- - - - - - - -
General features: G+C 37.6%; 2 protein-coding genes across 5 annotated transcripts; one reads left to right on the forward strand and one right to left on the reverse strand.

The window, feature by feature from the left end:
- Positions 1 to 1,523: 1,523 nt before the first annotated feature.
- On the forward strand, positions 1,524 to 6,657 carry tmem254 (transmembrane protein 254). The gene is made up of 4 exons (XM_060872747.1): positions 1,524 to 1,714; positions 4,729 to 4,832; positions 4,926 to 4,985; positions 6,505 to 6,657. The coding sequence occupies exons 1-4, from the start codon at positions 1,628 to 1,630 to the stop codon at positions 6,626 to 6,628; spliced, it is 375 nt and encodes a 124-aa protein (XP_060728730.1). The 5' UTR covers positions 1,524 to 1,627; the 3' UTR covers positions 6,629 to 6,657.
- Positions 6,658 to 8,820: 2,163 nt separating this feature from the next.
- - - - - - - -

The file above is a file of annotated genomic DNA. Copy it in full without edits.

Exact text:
General features: G+C 37.6%; 2 protein-coding genes across 5 annotated transcripts; one reads left to right on the forward strand and one right to left on the reverse strand.

The window, feature by feature from the left end:
- Positions 1 to 1,523: 1,523 nt before the first annotated feature.
- On the forward strand, positions 1,524 to 6,657 carry tmem254 (transmembrane protein 254). The gene is made up of 4 exons (XM_060872747.1): positions 1,524 to 1,714; positions 4,729 to 4,832; positions 4,926 to 4,985; positions 6,505 to 6,657. The coding sequence occupies exons 1-4, from the start codon at positions 1,628 to 1,630 to the stop codon at positions 6,626 to 6,628; spliced, it is 375 nt and encodes a 124-aa protein (XP_060728730.1). The 5' UTR covers positions 1,524 to 1,627; the 3' UTR covers positions 6,629 to 6,657.
- Positions 6,658 to 8,820: 2,163 nt separating this feature from the next.